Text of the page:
Realizing strategic railway project in Pakistan: A forward movement for BRI
Published: Nov 29, 2021 07:17 PM
Photo taken on Nov. 8, 2020 shows an Orange Line metro train leaving a station in Pakistan's eastern city of Lahore. (Photo by Sajjad/Xinhua)

Photo taken on Nov. 8, 2020 shows an Orange Line metro train leaving a station in Pakistan's eastern city of Lahore. (Photo by Sajjad/Xinhua)

Upgradation of the Pakistan Railway's Mainline-I, which runs north to south connecting the country, is envisaged under the multibillion dollar China-Pakistan Economic Corridor (CPEC) - a flagship project of the Belt and Road Initiative (BRI). The goal is to revamp and modernize the dilapidated railway infrastructure of Pakistan. The project has great strategic importance for Pakistan and China, as it would revive the backbone of the railway network. The project was declared a "strategic project" by the Joint Cooperation Committee (JCC) of CPEC in 2017. It, thus, reflects a high-level consensus between leadership and policymakers of both countries.

Significance of the ML-I project can be gauged from the fact that Pakistan's present railway track and allied infrastructure were initiated during the 19th century under the British Raj. In 1947, at the time of independence, Pakistan inherited the same infrastructure and continued to run it. Now population dynamics have changed and along with it the infrastructure has degraded as it is a 150 year old system.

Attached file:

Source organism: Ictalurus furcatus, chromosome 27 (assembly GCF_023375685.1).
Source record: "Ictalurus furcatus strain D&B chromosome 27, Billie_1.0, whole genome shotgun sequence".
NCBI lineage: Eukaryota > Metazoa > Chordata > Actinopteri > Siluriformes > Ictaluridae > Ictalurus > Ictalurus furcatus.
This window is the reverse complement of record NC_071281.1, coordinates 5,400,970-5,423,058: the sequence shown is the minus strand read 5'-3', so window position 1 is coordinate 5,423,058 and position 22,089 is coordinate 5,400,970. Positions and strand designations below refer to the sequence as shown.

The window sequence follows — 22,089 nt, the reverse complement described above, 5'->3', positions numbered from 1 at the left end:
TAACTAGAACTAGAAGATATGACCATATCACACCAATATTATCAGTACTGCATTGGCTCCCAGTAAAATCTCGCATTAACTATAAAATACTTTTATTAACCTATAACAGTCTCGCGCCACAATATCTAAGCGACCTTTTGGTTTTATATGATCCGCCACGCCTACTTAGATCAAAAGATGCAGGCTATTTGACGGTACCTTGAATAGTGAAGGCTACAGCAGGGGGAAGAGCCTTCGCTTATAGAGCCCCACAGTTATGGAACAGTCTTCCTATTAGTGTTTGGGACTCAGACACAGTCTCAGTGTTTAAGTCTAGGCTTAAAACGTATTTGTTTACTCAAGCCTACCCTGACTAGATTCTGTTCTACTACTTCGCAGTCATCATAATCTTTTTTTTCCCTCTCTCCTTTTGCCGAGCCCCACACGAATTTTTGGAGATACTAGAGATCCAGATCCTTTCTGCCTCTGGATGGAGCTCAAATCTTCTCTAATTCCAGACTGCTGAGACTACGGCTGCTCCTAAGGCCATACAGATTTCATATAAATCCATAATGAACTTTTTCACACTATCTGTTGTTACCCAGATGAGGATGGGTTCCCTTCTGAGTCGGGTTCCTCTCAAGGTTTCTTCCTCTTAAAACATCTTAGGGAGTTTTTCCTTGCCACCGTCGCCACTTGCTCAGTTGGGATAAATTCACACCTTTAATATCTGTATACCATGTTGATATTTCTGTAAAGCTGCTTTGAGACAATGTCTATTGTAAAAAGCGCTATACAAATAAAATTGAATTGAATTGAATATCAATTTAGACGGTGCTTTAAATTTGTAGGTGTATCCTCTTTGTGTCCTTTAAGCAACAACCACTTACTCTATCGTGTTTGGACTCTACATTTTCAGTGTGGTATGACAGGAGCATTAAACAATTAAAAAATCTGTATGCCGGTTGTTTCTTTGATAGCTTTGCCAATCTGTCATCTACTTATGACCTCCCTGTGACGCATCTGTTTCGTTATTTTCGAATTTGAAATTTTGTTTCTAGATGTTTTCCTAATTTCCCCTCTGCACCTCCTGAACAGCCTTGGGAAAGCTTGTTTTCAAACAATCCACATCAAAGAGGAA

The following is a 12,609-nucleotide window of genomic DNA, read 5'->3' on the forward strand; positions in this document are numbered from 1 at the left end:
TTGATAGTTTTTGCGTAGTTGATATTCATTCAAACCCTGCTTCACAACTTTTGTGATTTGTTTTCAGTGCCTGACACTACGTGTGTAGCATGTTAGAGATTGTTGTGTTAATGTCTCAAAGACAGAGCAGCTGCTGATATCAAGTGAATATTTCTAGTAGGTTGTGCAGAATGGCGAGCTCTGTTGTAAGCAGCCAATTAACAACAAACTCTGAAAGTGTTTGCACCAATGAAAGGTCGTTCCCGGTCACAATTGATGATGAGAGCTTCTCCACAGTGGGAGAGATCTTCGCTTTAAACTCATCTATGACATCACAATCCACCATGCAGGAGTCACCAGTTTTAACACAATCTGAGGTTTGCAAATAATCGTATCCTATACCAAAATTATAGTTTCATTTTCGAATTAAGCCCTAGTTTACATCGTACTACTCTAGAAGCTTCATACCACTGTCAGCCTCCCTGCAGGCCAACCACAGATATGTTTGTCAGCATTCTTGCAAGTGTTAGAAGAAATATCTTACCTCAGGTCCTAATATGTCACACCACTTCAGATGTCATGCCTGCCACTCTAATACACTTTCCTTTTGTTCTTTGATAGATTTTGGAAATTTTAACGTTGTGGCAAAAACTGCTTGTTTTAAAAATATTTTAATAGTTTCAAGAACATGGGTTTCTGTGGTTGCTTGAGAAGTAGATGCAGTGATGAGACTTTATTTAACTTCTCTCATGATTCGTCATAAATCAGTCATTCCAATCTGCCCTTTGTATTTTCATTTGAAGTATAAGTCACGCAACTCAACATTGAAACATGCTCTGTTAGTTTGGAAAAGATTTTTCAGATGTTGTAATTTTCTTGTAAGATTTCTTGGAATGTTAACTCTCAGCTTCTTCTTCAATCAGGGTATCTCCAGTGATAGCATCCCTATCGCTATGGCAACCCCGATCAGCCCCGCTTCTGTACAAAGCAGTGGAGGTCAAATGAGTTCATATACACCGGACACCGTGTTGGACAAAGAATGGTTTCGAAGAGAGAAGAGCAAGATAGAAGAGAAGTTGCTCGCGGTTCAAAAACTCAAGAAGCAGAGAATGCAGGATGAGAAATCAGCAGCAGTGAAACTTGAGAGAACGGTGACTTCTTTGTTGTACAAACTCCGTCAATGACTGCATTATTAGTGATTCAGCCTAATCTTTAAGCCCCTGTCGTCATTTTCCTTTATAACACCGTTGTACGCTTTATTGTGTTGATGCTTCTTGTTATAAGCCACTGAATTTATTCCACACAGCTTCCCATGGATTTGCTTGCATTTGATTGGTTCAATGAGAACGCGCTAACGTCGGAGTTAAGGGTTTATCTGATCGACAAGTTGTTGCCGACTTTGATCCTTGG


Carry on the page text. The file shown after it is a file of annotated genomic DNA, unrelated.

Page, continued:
A modern railway network is a strategic requirement of Pakistan's economy and supply chain systems. It will improve logistics transportation systems, save transportation time, promote connectivity and improve the quality of travel across the country.

The goal of connectivity through CPEC is unachievable without upgrading the ML-1 of Pakistan railways. The upgradation and expansion of ML-1 is, thus, considered as a big milestone in the improvement and modernization of Pakistan railways. 

ML-I spans nearly 1,872 kilometers. The estimated cost of expansion and reconstruction of the ML-1 projects is $6.8 billion. 

In 2015, technical experts from both China and Pakistan undertook a joint feasibility study. It was carried out by China Railway Eryuan Engineering Group Corporation, Ltd, NESPAK and PRACS. The report from the feasibility study was deliberated at the JCC in 2017, and at that time, the committee approved the study and gave a go-ahead for the next stage of the project i.e., realizing financial close and finalizing the design and other technical details. 

Under the proposed framework, the ML-I project consists of three packages: first, to upgrade the track between Lala Musa to Lahore, Lahore to Multan, and Nawab Shah to Rohri. The second package will focus on modernization of the track between Lala Musa and Rawalpindi, Nowshera-Peshawar and Hyderabad Karachi section. The third package will focus on upgradation of Multan Khanewal to Sukkur section. 

After the upgradation and completion of the project, the entire track will be a modern dual track. The speed of passenger trains will increase from existing 65-110 kilometers per hour to 160 kilometers per hour, while freight trains will be able to run at the speed of 120 kilometer per hour. Moreover, Pakistan railways will have a computer based signaling and control system, reducing inefficiencies and accidents, while grade separation will be implemented to ensure the safety of train operations.